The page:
the Kinsol Trestle was started in 1911 but not completed until 1920.
Thanks for pointing out the distinction between the bridge being “built in 1911” as the blog stated, and the bridge being completed — which did not actually happen until 1920. I have changed the blog to read that the bridge was completed in 1920. Hope you’re having a great summer season at the Shawnigan Lake Museum.
You need to fix your website so it is mobile friendly
We are currently working to improve the reading experience of TranBC for visitors across all devices. Thank you so much for your feedback.
Great examples. There are so many more engineering and construction wonders that are often left unnoticed.
I would also recommend the William R Bennett Floating Bridge across Okanagan Lake in Kelowna. One of only a small number of floating bridges in the world and I’m sure many tourist cross the bridge without realizing that it is a floating structure.
Additionally, I would also add the Sea-to-Sky Highway from Vancouver to Whistler, with the down-slope construction of numerous cantilevered sections of highway…many unseen by motorists. A beautiful drive!
Thanks Grant, for your recommendations of other engineering marvels to be recognized. The William R Bennett Bridge is indeed an engineering marvel — and a beautiful structure too! That and the Sea-to-Sky Highway are great subjects, perhaps for a blog for next year’s National Engineering Month, i.e. “More Unseen Engineering Marvels in BC”. 🙂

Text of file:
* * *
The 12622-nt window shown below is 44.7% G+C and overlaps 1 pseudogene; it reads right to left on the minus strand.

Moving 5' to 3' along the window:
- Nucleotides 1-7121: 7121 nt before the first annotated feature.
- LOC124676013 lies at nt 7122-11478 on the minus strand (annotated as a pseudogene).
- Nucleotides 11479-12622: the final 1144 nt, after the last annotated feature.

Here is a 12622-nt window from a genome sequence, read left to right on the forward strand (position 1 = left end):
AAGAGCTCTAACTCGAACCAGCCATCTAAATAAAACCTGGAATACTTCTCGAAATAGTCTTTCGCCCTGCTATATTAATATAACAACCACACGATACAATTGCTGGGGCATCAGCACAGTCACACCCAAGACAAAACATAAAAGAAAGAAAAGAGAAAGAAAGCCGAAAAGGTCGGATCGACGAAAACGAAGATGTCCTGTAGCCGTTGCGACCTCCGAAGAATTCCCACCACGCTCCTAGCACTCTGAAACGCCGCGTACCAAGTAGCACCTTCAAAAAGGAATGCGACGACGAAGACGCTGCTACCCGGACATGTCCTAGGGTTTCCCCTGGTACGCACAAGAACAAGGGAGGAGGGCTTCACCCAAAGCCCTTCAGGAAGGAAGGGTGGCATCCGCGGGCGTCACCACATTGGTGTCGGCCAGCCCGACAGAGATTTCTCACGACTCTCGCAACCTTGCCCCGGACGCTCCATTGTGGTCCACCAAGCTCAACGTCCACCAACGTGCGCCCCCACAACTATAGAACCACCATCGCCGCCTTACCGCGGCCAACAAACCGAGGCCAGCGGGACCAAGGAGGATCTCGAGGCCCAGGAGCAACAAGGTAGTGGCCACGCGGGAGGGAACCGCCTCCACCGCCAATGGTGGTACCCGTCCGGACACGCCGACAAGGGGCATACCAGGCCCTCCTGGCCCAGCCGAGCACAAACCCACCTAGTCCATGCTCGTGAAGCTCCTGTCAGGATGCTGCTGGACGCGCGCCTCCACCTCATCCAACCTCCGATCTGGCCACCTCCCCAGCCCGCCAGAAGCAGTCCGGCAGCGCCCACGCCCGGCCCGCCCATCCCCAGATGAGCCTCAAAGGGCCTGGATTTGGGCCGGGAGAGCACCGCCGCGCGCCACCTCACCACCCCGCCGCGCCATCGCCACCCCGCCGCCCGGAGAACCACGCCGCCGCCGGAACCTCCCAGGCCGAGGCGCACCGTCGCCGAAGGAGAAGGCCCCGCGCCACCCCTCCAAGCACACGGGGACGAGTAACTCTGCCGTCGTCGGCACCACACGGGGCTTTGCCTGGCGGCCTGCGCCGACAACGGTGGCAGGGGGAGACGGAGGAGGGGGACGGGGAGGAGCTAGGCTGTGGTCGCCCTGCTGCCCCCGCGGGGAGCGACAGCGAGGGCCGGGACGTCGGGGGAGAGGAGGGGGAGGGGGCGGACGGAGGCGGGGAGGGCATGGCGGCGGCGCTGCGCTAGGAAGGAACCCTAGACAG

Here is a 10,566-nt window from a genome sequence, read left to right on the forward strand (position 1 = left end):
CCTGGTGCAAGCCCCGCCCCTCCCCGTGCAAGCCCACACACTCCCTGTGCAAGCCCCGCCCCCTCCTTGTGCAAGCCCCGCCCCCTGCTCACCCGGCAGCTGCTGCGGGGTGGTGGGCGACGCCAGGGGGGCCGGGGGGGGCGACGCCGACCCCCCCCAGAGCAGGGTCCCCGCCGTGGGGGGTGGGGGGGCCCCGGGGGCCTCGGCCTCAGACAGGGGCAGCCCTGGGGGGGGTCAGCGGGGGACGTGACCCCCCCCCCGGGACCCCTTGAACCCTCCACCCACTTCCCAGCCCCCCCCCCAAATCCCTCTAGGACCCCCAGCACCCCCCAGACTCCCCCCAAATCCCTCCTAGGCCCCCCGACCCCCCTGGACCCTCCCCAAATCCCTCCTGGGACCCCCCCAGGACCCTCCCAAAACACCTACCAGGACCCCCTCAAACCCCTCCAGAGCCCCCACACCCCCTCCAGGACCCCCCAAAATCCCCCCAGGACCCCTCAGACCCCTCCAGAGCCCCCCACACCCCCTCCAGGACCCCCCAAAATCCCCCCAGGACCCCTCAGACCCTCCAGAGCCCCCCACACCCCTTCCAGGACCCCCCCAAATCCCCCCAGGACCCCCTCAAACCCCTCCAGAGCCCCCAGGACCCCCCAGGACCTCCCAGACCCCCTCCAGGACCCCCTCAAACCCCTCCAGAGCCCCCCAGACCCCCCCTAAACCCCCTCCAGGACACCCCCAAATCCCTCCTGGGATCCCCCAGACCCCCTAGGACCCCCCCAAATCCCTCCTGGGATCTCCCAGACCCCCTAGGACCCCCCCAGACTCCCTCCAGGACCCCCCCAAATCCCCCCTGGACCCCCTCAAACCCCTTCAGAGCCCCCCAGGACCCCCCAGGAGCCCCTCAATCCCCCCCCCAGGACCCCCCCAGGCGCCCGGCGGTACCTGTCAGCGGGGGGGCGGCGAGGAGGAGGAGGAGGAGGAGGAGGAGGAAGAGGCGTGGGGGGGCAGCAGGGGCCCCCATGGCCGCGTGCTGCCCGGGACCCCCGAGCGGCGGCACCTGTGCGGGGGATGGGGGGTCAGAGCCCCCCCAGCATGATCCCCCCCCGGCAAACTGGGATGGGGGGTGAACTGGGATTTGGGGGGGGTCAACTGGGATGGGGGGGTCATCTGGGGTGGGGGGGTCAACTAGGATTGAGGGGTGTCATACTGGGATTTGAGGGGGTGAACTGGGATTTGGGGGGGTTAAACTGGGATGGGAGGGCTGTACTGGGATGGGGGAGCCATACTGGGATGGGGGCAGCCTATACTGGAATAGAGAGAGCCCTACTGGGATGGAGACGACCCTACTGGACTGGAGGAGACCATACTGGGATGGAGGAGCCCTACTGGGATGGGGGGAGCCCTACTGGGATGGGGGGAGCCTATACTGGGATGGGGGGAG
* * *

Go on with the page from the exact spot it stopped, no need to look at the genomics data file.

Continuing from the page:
The Bennett Bridge is indeed fantastic….but for cyclists not so much. Cars and trucks get a great smooth ride but the multi-use path surface on the south side of the bridge provides one of the roughest rides in the Kelowna area cycling network. I have raised the issue with the bridge maintenance contractor but no action is foreseen. It needs to be ground smooth or resurfaced.
Hi Stephen – thanks for connecting with us here to share your concern. We encourage you to connect with our staff in the Kelowna area office to discuss this further. Here is their contact info:
Okanagan Shuswap District
#300 – 1358 St. Paul Street
Kelowna, BC V1Y 2E1
Telephone: 250 712-3660
Where is the bowl and why was it constructed?
We aren’t revealing the location of the bowl for safety’s sake.
🙁 Sorry about that.
It was constructed in the 1960’s as a part of the Trans Canada Highway. Band shell construction like this was very popular during the day but this is a one of a kind structure on BC Highways.
As kids we investigated Hollywood Bowl with my dad. It was one of the most amazing things I have seen and as I grew older, and realized what an engineering feat it was, I was awestruck.
Safety reasons?!? That’s a joke… there’s a well built trail with steps built in leading down to the base of the bowl. TransBC just wants to cover their but for liability sake (damn nerfed world!). Of course there are steep slopes, rocks, brush, mosquitoes, etc nearby so it is possible for someone to get hurt (you might also get hurt next time you get up to go pee).
Sorry to disagree but safety concerns are no joke.
We take them pretty seriously. (and please be safe the next time you go pee, you have us worried)
Rosemond Bridge past Jordan river. Its a rare wooden arch only one I know of especially here in B.C.
by far my favorite structure.
Thanks for the tip Rees, we’ll be sure to check it out next time we are in Jordan River.
Rees would know, he’s seen about every bridge in BC – many times.